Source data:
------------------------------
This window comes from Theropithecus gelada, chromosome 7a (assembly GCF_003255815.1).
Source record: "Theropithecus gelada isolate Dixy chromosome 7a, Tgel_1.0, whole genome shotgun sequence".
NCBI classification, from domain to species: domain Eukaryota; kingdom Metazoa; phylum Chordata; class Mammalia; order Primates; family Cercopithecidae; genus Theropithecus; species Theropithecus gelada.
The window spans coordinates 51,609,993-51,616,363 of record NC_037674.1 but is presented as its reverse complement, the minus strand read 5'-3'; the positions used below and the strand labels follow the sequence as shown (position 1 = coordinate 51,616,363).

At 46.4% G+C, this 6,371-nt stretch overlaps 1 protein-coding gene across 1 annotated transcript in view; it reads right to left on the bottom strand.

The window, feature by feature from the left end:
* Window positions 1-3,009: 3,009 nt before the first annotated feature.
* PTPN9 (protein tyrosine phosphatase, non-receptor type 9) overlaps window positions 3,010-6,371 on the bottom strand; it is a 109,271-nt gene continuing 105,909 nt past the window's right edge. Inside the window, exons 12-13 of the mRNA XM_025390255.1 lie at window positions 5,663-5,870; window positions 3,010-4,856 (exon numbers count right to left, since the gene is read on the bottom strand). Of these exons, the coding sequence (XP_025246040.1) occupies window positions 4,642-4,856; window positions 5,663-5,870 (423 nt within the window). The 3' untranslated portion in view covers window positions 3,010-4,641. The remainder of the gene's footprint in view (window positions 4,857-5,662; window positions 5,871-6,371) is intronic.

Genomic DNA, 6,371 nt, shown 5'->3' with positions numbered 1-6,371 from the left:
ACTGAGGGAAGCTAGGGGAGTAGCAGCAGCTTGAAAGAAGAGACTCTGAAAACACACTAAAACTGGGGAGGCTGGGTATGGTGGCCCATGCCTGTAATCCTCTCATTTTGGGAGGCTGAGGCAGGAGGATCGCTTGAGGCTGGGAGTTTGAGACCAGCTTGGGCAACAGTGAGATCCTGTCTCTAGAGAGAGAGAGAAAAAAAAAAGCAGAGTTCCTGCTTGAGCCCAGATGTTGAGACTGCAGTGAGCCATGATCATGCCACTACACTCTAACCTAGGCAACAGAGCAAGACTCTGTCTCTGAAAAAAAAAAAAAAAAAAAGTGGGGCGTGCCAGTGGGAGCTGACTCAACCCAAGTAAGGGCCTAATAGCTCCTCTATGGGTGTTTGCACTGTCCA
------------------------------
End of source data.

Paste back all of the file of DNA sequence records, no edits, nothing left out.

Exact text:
This window comes from Theropithecus gelada, chromosome 7a (assembly GCF_003255815.1).
Source record: "Theropithecus gelada isolate Dixy chromosome 7a, Tgel_1.0, whole genome shotgun sequence".
NCBI classification, from domain to species: domain Eukaryota; kingdom Metazoa; phylum Chordata; class Mammalia; order Primates; family Cercopithecidae; genus Theropithecus; species Theropithecus gelada.
The window spans coordinates 51,609,993-51,616,363 of record NC_037674.1 but is presented as its reverse complement, the minus strand read 5'-3'; the positions used below and the strand labels follow the sequence as shown (position 1 = coordinate 51,616,363).

At 46.4% G+C, this 6,371-nt stretch overlaps 1 protein-coding gene across 1 annotated transcript in view; it reads right to left on the bottom strand.

The window, feature by feature from the left end:
* Window positions 1-3,009: 3,009 nt before the first annotated feature.
* PTPN9 (protein tyrosine phosphatase, non-receptor type 9) overlaps window positions 3,010-6,371 on the bottom strand; it is a 109,271-nt gene continuing 105,909 nt past the window's right edge. Inside the window, exons 12-13 of the mRNA XM_025390255.1 lie at window positions 5,663-5,870; window positions 3,010-4,856 (exon numbers count right to left, since the gene is read on the bottom strand). Of these exons, the coding sequence (XP_025246040.1) occupies window positions 4,642-4,856; window positions 5,663-5,870 (423 nt within the window). The 3' untranslated portion in view covers window positions 3,010-4,641. The remainder of the gene's footprint in view (window positions 4,857-5,662; window positions 5,871-6,371) is intronic.

Genomic DNA, 6,371 nt, shown 5'->3' with positions numbered 1-6,371 from the left:
ACTGAGGGAAGCTAGGGGAGTAGCAGCAGCTTGAAAGAAGAGACTCTGAAAACACACTAAAACTGGGGAGGCTGGGTATGGTGGCCCATGCCTGTAATCCTCTCATTTTGGGAGGCTGAGGCAGGAGGATCGCTTGAGGCTGGGAGTTTGAGACCAGCTTGGGCAACAGTGAGATCCTGTCTCTAGAGAGAGAGAGAAAAAAAAAAGCAGAGTTCCTGCTTGAGCCCAGATGTTGAGACTGCAGTGAGCCATGATCATGCCACTACACTCTAACCTAGGCAACAGAGCAAGACTCTGTCTCTGAAAAAAAAAAAAAAAAAAAGTGGGGCGTGCCAGTGGGAGCTGACTCAACCCAAGTAAGGGCCTAATAGCTCCTCTATGGGTGTTTGCACTGTCCA